Open Universiteit

Please use this identifier to cite or link to this item: http://hdl.handle.net/1820/7942
Title: 3D printing of marine spares. A case study on the acceptance in the maritime industry
Authors: Knulst, R
Keywords: Additive manufacturing
maker movement
supply chain
maritime industry
Internet of Things
acceptance
technology
marine spares
3D printing
Issue Date: 8-Jun-2016
Publisher: Open Universiteit Nederland
Abstract: This case study explores the acceptance of additive manufacturing for marine spares in the maritime industry. The main research question is: (1) Is additive manufacturing (3D printing) likely to be accepted as an innovative technology and (2) is likely to significantly affect the supply of marine spares within the maritime industry? The unified theory of acceptance of technology (UTAUT) provides variables to research behavioural intention to utilize 3D printing for marine spares. Three stakeholder groups are identified (printer manufacturer, ship supplier and end user) to conduct interviews and retrieve empirical data. Results show that even though attitude towards 3D printing is positive the technology is not likely to be accepted and supply of marine spares is not affected. This is mainly caused by identified maritime characteristics (level of awareness, technology utilization and level of fragmentation). The current state of development of the technology for industrial purposes (printing metal) does not contribute to an efficient and effective (correlated with total cost of ownership) utilization but can be driven by engaging in partnerships. This could also drive awareness and trust that additive manufacturing could be a feasible alternative or even substitute for classic mass production of marine spares.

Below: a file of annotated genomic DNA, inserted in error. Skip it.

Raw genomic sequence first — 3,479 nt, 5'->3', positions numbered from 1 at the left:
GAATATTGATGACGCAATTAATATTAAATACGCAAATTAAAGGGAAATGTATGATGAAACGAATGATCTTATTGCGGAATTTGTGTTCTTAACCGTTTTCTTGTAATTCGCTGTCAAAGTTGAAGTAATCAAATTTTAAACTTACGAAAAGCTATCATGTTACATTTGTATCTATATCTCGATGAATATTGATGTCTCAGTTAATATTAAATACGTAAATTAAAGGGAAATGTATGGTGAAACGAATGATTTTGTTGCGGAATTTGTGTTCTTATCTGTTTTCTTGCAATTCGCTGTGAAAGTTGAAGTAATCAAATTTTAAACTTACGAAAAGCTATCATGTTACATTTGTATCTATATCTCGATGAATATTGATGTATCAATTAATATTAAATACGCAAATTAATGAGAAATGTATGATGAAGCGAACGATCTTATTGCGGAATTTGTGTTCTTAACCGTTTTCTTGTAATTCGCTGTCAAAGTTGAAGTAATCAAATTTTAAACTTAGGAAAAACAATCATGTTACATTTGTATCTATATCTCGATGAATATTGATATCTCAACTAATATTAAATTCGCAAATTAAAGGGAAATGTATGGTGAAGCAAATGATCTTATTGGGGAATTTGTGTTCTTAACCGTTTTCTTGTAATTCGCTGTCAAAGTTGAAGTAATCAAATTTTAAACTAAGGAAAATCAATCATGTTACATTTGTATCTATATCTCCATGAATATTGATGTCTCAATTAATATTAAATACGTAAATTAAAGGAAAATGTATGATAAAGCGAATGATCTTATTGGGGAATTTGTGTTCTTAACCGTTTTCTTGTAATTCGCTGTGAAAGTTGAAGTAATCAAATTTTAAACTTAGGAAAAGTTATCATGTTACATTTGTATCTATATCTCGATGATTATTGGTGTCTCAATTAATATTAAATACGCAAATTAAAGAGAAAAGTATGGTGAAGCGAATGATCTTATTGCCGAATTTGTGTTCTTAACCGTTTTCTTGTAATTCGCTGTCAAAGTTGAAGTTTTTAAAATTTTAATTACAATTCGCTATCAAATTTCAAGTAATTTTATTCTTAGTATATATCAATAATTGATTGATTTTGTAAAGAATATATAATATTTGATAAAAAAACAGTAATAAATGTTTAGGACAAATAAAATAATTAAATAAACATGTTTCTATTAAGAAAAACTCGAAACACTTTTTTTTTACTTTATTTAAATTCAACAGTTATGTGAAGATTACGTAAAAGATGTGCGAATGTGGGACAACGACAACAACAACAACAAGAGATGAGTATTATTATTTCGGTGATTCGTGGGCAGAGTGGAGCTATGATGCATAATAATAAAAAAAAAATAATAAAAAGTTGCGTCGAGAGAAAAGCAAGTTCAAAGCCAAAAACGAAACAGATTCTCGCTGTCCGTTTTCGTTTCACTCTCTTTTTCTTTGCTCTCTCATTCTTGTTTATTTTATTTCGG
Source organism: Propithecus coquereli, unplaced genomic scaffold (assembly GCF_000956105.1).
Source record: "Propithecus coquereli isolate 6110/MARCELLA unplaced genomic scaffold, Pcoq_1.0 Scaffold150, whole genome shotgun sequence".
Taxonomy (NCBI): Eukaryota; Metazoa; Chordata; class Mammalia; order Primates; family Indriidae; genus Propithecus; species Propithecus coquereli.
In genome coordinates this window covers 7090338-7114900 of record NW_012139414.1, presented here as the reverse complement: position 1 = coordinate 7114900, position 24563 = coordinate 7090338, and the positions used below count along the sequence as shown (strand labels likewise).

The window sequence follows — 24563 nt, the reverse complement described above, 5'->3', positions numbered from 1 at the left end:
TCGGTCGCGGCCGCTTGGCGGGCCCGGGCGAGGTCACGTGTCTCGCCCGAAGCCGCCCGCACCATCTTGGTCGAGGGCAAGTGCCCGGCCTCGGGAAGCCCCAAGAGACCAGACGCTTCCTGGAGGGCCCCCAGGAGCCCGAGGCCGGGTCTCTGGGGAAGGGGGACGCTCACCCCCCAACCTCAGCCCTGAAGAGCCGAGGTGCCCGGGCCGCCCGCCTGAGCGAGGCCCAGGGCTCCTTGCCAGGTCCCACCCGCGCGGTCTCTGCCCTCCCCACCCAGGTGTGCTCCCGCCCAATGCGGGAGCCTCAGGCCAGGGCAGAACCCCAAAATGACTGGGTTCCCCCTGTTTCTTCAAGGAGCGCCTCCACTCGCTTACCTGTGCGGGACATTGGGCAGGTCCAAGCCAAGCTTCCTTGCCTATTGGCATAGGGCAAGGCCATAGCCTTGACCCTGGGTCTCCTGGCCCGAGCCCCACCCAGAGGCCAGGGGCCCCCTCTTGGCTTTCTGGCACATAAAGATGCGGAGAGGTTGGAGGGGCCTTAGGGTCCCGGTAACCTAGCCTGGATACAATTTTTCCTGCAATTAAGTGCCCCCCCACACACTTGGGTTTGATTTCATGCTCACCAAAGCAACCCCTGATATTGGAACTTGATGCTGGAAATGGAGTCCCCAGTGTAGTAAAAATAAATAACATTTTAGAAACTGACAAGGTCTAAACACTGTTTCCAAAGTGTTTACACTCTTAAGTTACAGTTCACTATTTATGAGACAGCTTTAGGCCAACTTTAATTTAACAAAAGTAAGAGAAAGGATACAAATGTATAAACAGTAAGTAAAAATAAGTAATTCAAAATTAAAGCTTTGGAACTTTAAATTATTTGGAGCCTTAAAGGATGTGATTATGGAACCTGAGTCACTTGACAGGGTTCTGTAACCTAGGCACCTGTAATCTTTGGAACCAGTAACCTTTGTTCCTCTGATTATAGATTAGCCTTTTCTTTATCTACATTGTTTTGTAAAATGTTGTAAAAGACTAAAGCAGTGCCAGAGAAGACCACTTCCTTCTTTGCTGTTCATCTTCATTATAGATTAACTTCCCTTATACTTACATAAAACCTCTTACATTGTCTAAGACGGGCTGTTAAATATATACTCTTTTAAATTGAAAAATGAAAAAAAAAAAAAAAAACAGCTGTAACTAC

URI: http://hdl.handle.net/1820/7942
Appears in Collections:MSc Management Science

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